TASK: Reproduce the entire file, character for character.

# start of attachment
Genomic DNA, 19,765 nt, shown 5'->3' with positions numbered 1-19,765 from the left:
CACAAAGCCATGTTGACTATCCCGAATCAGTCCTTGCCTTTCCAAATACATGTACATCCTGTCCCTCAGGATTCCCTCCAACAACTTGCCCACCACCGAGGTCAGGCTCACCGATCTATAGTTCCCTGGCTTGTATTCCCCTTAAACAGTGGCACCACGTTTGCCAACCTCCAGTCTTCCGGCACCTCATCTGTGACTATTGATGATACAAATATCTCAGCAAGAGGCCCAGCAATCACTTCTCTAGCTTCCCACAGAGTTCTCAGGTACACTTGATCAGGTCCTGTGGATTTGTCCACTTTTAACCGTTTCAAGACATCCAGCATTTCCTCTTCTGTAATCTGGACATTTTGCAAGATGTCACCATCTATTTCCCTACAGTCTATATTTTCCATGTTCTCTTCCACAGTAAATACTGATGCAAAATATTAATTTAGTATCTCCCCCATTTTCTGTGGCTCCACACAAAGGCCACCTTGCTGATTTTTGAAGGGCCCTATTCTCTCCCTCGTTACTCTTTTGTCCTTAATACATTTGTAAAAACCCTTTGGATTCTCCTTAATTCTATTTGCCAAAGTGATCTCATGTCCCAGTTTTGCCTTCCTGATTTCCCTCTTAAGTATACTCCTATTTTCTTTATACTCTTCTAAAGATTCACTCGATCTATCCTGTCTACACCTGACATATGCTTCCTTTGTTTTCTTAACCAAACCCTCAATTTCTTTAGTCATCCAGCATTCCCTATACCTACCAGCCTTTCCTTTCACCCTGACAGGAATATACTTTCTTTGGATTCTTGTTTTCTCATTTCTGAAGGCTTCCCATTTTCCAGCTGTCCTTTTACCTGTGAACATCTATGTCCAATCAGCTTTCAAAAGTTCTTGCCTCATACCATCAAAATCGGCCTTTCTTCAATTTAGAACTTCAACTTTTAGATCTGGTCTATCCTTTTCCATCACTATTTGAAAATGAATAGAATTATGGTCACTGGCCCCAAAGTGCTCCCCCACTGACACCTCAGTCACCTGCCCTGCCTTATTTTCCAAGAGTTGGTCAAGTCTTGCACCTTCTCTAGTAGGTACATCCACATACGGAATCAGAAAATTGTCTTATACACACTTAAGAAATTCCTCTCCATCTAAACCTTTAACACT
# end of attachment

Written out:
Genomic DNA, 19,765 nt, shown 5'->3' with positions numbered 1-19,765 from the left:
CACAAAGCCATGTTGACTATCCCGAATCAGTCCTTGCCTTTCCAAATACATGTACATCCTGTCCCTCAGGATTCCCTCCAACAACTTGCCCACCACCGAGGTCAGGCTCACCGATCTATAGTTCCCTGGCTTGTATTCCCCTTAAACAGTGGCACCACGTTTGCCAACCTCCAGTCTTCCGGCACCTCATCTGTGACTATTGATGATACAAATATCTCAGCAAGAGGCCCAGCAATCACTTCTCTAGCTTCCCACAGAGTTCTCAGGTACACTTGATCAGGTCCTGTGGATTTGTCCACTTTTAACCGTTTCAAGACATCCAGCATTTCCTCTTCTGTAATCTGGACATTTTGCAAGATGTCACCATCTATTTCCCTACAGTCTATATTTTCCATGTTCTCTTCCACAGTAAATACTGATGCAAAATATTAATTTAGTATCTCCCCCATTTTCTGTGGCTCCACACAAAGGCCACCTTGCTGATTTTTGAAGGGCCCTATTCTCTCCCTCGTTACTCTTTTGTCCTTAATACATTTGTAAAAACCCTTTGGATTCTCCTTAATTCTATTTGCCAAAGTGATCTCATGTCCCAGTTTTGCCTTCCTGATTTCCCTCTTAAGTATACTCCTATTTTCTTTATACTCTTCTAAAGATTCACTCGATCTATCCTGTCTACACCTGACATATGCTTCCTTTGTTTTCTTAACCAAACCCTCAATTTCTTTAGTCATCCAGCATTCCCTATACCTACCAGCCTTTCCTTTCACCCTGACAGGAATATACTTTCTTTGGATTCTTGTTTTCTCATTTCTGAAGGCTTCCCATTTTCCAGCTGTCCTTTTACCTGTGAACATCTATGTCCAATCAGCTTTCAAAAGTTCTTGCCTCATACCATCAAAATCGGCCTTTCTTCAATTTAGAACTTCAACTTTTAGATCTGGTCTATCCTTTTCCATCACTATTTGAAAATGAATAGAATTATGGTCACTGGCCCCAAAGTGCTCCCCCACTGACACCTCAGTCACCTGCCCTGCCTTATTTTCCAAGAGTTGGTCAAGTCTTGCACCTTCTCTAGTAGGTACATCCACATACGGAATCAGAAAATTGTCTTATACACACTTAAGAAATTCCTCTCCATCTAAACCTTTAACACT